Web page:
What is it?
Some patients who suffer from severe aortic stenosis are not candidates for open-chest surgery. This may be because of their age, history of heart disease, or other heart issues. Patients like these need alternative, less invasive treatments for their aortic stenosis, like a transcatheter aortic valve replacement (TAVR) with the recently FDA approved Edwards SAPIEN® Valve. TAVR is a procedure that allows a diseased aortic valve to be replaced with a catether-based delivery system, rather than open-chest surgery.
How does it work?
1. Through a small cut in the thigh, a catheter is inserted into the body into the femoral artery. Imaging helps the specialist guide the catheter through the femoral artery to the diseased aortic valve. This will be the delivery system for the new Edwards SAPIEN® valve that will replace the disease aortic valve, known as the RetroFlex 3 delivery system.
2. The new Edwards SAPIEN® valve is crimped down to the diameter of a pencil and guided through the catheter with the help of imaging until it reaches the diseased aortic valve. Here, the leaflets of the aortic valve (the flaps of tissue that open and close to regulate blood flow through the aortic valve) are sewn into a balloon-expandable stainless steel frame.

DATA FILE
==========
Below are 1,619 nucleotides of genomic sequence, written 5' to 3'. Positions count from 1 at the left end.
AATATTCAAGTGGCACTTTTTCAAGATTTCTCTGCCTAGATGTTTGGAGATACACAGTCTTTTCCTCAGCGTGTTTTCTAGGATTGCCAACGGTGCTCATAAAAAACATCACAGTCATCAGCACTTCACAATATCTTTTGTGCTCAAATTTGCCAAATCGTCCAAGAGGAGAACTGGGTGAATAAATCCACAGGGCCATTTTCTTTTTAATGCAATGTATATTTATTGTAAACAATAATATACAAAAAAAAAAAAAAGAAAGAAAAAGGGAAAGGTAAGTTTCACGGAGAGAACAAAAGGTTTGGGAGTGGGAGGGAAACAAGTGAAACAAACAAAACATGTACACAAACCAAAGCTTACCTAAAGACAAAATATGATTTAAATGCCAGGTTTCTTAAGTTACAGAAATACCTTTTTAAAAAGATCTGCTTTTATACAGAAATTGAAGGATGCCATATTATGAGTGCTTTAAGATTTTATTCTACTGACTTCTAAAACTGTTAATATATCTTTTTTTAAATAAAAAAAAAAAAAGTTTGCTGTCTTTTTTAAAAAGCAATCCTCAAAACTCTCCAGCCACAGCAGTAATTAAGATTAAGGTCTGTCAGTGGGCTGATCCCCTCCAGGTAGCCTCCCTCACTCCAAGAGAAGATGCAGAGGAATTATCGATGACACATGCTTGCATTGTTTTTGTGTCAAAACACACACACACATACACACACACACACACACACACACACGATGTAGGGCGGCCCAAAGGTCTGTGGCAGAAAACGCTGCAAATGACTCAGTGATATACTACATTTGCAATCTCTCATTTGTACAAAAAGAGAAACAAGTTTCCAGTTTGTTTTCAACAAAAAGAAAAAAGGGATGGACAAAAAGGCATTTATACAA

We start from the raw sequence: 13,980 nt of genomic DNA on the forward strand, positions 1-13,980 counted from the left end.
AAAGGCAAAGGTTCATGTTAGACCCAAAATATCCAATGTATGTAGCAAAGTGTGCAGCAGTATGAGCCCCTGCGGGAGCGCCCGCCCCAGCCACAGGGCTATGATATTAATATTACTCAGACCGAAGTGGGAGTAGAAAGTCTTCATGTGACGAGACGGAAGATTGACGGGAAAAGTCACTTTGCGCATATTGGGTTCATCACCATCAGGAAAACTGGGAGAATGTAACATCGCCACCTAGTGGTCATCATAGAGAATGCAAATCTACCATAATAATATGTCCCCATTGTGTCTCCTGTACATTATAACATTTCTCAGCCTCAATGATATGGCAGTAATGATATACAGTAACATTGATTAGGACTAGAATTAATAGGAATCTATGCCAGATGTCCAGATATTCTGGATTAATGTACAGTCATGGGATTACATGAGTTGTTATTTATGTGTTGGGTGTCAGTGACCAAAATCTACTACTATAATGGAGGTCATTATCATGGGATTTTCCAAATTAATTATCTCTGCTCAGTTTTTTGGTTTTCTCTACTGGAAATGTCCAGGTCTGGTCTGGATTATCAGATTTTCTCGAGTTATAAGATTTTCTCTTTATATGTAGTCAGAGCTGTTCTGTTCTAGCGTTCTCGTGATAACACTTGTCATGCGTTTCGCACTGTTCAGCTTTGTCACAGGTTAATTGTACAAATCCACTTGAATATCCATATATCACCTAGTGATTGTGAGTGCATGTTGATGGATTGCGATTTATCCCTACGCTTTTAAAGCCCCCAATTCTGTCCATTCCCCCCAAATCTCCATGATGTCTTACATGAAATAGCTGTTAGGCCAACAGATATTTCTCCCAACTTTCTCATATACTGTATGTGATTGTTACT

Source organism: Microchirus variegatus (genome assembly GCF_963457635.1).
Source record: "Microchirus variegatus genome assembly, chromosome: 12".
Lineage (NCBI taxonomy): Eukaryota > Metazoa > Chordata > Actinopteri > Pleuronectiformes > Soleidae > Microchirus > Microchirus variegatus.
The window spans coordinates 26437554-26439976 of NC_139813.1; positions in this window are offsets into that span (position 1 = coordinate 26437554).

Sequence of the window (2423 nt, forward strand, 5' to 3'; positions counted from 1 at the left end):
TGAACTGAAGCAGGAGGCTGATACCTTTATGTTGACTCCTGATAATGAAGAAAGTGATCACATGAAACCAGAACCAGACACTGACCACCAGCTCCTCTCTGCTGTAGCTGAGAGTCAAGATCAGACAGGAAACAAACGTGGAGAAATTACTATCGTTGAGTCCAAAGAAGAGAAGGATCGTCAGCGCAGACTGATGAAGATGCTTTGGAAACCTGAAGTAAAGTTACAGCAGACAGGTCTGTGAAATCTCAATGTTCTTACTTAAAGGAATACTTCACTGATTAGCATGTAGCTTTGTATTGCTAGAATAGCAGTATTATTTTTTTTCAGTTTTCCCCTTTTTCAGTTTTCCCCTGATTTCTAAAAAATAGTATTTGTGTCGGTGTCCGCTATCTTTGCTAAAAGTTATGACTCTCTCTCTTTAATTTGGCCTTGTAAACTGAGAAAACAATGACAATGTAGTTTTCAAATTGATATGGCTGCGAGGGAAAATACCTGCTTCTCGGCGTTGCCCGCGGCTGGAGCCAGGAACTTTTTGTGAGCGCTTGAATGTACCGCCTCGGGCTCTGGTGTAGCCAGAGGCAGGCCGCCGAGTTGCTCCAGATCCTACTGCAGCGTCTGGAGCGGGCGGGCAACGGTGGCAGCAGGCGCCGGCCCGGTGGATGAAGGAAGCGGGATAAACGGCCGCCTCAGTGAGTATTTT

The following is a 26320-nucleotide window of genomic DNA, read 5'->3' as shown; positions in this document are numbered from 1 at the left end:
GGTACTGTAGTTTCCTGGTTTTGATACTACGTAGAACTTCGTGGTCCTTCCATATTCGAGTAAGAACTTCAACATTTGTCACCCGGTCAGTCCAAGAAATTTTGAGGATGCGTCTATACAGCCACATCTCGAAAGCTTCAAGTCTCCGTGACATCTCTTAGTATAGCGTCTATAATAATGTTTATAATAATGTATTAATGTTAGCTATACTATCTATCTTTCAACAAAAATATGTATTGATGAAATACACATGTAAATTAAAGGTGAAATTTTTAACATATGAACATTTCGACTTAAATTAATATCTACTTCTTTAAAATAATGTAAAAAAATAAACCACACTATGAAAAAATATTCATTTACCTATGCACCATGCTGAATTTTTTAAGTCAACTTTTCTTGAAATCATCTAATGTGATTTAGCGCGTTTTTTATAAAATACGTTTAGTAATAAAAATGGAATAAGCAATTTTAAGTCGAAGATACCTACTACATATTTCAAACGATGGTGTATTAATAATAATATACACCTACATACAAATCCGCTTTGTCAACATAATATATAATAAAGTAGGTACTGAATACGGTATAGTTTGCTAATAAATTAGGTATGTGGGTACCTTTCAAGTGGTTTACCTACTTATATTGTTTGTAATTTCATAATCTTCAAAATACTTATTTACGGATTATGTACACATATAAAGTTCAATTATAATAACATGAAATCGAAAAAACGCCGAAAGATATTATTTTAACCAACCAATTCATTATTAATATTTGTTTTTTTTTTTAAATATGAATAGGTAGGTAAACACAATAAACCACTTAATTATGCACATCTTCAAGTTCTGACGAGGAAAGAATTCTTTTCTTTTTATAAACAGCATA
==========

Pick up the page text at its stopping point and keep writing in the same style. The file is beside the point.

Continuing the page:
Without an aortic valve replacement, 50 percent of patients will not survive more than an average of two years after symptoms begin. By collaborating with primary care physicians and other specialists, St.Vincent Heart Center cardiologists and surgeons are able to determine if a TAVR procedure is right for each patient. In many cases, TAVR offers a new treatment solution for patients with severe aortic stenosis who have struggled with other treatment options.
Talk to your doctor to find out if a TAVR procedure may be right for you, or call 317-338-8258 (VALV) to schedule an appointment.
Physicians at St.Vincent Heart Center Who Perform the TAVR Procedure